• A longer delay between the P and R waves – electrical impulses cannot pass easily from the atria to the ventricles – e.g. damage to the bundles of His
  • A flat T wave – indicate lack of blood flow to cardiac muscle in the heart wall – no energy for contraction – could be an indication of CVD
  • Problems with AVN – atria are contracting but ventricles are not – some P waves not followed by a QRS complex

 

So ECGs can provide information on irregular heartbeats, areas of damage and inadequate blood flow.

 

Homeostasis and responding to exercise

Homeostasis = The maintenance of a steady internal state in the body almost regardless of changes in either the external or internal conditions.

 

The core body temperature must be maintained in a narrow range at around 37oC for cells to function and stop enzymes becoming denatured. This is a dynamic equilibrium, matching the supply of oxygen and glucose to the changing demands, while removing carbon dioxide and maintaining an even temperature. Each condition has a norm value that the mechanism maintains.

 

Homeostasis involves coordination and control. Changes in the body are detected by a sensor/receptor. This sends a message to an effector which reverses or increases the change. Negative feedback systems provide a way of maintaining a condition – a change is registered by receptors and effectors are stimulated to restore the equilibrium. In a positive feedback system, effectors increase the effect which triggered the response.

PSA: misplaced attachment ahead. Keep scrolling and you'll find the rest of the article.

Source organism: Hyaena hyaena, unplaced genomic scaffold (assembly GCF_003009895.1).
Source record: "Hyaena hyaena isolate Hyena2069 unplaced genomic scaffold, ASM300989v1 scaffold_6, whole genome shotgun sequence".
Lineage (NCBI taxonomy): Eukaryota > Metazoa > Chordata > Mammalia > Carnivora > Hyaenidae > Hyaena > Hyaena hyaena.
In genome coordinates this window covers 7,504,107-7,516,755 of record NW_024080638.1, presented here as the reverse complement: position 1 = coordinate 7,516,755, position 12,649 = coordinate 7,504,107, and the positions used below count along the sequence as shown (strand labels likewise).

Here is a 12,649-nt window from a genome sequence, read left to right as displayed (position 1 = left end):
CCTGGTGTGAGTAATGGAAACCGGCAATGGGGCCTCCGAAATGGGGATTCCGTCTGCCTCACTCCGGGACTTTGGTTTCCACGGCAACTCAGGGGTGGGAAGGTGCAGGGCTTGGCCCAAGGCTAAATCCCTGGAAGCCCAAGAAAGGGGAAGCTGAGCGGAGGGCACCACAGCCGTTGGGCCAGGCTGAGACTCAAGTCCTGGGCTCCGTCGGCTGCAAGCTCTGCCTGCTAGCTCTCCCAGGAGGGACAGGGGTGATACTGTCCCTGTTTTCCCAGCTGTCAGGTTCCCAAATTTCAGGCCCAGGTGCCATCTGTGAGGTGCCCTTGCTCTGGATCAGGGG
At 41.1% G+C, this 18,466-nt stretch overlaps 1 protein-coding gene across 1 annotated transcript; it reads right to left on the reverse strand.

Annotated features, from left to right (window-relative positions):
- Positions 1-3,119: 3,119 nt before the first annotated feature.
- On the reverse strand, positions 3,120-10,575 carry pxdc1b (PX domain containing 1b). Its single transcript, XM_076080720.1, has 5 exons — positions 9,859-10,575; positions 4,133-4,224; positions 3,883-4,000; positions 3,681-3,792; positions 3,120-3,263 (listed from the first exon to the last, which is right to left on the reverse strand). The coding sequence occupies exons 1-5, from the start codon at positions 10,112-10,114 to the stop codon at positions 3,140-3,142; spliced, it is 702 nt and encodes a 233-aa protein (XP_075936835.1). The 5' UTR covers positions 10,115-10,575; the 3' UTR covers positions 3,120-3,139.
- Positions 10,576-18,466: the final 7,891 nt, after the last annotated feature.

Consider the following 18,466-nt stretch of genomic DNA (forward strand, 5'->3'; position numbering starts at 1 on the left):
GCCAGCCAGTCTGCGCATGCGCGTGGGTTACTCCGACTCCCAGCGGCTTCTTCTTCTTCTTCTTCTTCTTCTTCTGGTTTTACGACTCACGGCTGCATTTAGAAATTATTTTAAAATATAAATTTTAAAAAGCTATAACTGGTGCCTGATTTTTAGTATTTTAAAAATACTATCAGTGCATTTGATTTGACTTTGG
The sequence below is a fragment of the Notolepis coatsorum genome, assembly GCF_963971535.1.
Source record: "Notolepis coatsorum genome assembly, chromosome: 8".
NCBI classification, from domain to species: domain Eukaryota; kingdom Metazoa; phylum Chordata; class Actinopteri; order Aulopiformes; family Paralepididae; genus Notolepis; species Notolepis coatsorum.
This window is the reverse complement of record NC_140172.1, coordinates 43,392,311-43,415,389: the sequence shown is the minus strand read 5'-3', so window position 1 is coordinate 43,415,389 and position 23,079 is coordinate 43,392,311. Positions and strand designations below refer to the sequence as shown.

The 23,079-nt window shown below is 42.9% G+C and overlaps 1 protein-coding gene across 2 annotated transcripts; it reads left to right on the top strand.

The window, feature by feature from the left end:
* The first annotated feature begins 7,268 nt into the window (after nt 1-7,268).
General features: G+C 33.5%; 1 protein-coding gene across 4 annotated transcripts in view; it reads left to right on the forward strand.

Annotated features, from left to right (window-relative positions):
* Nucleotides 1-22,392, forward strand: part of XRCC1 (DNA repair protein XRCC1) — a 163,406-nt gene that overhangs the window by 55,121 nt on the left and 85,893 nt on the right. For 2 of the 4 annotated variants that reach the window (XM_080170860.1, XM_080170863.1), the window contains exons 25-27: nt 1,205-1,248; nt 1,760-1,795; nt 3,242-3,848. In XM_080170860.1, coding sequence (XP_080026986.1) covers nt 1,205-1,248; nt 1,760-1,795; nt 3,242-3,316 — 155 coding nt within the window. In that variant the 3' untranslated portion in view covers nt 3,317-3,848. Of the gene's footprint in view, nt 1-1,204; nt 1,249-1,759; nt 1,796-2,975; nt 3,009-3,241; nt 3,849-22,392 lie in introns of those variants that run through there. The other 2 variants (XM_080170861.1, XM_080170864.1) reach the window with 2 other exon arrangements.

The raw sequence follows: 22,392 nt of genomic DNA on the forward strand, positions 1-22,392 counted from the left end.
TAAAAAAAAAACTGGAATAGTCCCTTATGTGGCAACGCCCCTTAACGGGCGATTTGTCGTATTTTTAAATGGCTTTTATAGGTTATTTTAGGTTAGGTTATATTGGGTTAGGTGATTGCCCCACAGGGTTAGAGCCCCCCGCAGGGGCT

The communication in a feedback system can be hormones (chemical messengers) or by nerve impulses (electrical messengers). Homeostasis plays a role in exercise when conditions change rapidly and demands are high.

 

Nervous control:

Heart rate is controlled by the cardiovascular control centre in the medulla of the brain. Chemical and stretch receptors in the blood vessels and heart chambers send nerve impulses to the cardiovascular centre. Two types of nerves of the autonomic system then carry impulses to the heart, controlling its rate:

 

  • Sympathetic nervous system: Usually excitatory – speeds heart rate – releases adrenaline and noradrenaline when stimulated
  • Parasympathetic nervous system: Usually inhibitory – slows heart rate – releases acetylcholine when stimulated

 

Nerve impulses travelling down the sympathetic nerve from the cardiovascular centre stimulate the SAN. This increases the frequency of the signals from the pacemaker region so the heart rate increases. In contrast nerve impulses in the parasympathetic nerve inhibit the SAN and slow the heart down.

 

Hormonal control:

Adrenaline is secreted from the adrenal glands above the kidneys during fear, shock or excitement, stimulating the SAN to increase its rate of contraction. This speeds the frequency of excitation, supplying extra oxygen and glucose for the muscles and brain in a fight or flight response. Adrenaline also causes dilation of the arterioles supplying skeletal muscles and constriction of arterioles going to the digestive system and other non-essential organs. This maximises blood flow to the active muscles. Adrenaline also causes an anticipatory increase in heart rate before exercise.